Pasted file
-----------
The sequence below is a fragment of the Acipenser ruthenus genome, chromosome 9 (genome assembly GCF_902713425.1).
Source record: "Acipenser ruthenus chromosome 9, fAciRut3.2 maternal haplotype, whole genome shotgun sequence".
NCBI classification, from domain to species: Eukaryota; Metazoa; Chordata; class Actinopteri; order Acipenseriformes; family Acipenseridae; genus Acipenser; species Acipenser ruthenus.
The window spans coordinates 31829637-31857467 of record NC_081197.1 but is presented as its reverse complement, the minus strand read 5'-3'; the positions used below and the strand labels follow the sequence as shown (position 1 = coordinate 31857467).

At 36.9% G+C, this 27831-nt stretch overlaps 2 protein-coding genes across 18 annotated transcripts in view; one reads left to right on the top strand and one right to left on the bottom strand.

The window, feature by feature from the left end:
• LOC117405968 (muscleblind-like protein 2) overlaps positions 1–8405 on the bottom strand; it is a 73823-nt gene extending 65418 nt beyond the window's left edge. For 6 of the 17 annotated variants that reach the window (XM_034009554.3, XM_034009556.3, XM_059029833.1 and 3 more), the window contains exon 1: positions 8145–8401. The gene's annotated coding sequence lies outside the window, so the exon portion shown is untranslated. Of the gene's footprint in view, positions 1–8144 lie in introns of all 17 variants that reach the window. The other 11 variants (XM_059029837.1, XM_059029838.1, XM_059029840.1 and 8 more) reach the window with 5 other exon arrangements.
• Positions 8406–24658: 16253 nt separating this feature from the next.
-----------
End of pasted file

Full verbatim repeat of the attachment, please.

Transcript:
The sequence below is a fragment of the Acipenser ruthenus genome, chromosome 9 (genome assembly GCF_902713425.1).
Source record: "Acipenser ruthenus chromosome 9, fAciRut3.2 maternal haplotype, whole genome shotgun sequence".
NCBI classification, from domain to species: Eukaryota; Metazoa; Chordata; class Actinopteri; order Acipenseriformes; family Acipenseridae; genus Acipenser; species Acipenser ruthenus.
The window spans coordinates 31829637-31857467 of record NC_081197.1 but is presented as its reverse complement, the minus strand read 5'-3'; the positions used below and the strand labels follow the sequence as shown (position 1 = coordinate 31857467).

At 36.9% G+C, this 27831-nt stretch overlaps 2 protein-coding genes across 18 annotated transcripts in view; one reads left to right on the top strand and one right to left on the bottom strand.

The window, feature by feature from the left end:
• LOC117405968 (muscleblind-like protein 2) overlaps positions 1–8405 on the bottom strand; it is a 73823-nt gene extending 65418 nt beyond the window's left edge. For 6 of the 17 annotated variants that reach the window (XM_034009554.3, XM_034009556.3, XM_059029833.1 and 3 more), the window contains exon 1: positions 8145–8401. The gene's annotated coding sequence lies outside the window, so the exon portion shown is untranslated. Of the gene's footprint in view, positions 1–8144 lie in introns of all 17 variants that reach the window. The other 11 variants (XM_059029837.1, XM_059029838.1, XM_059029840.1 and 8 more) reach the window with 5 other exon arrangements.
• Positions 8406–24658: 16253 nt separating this feature from the next.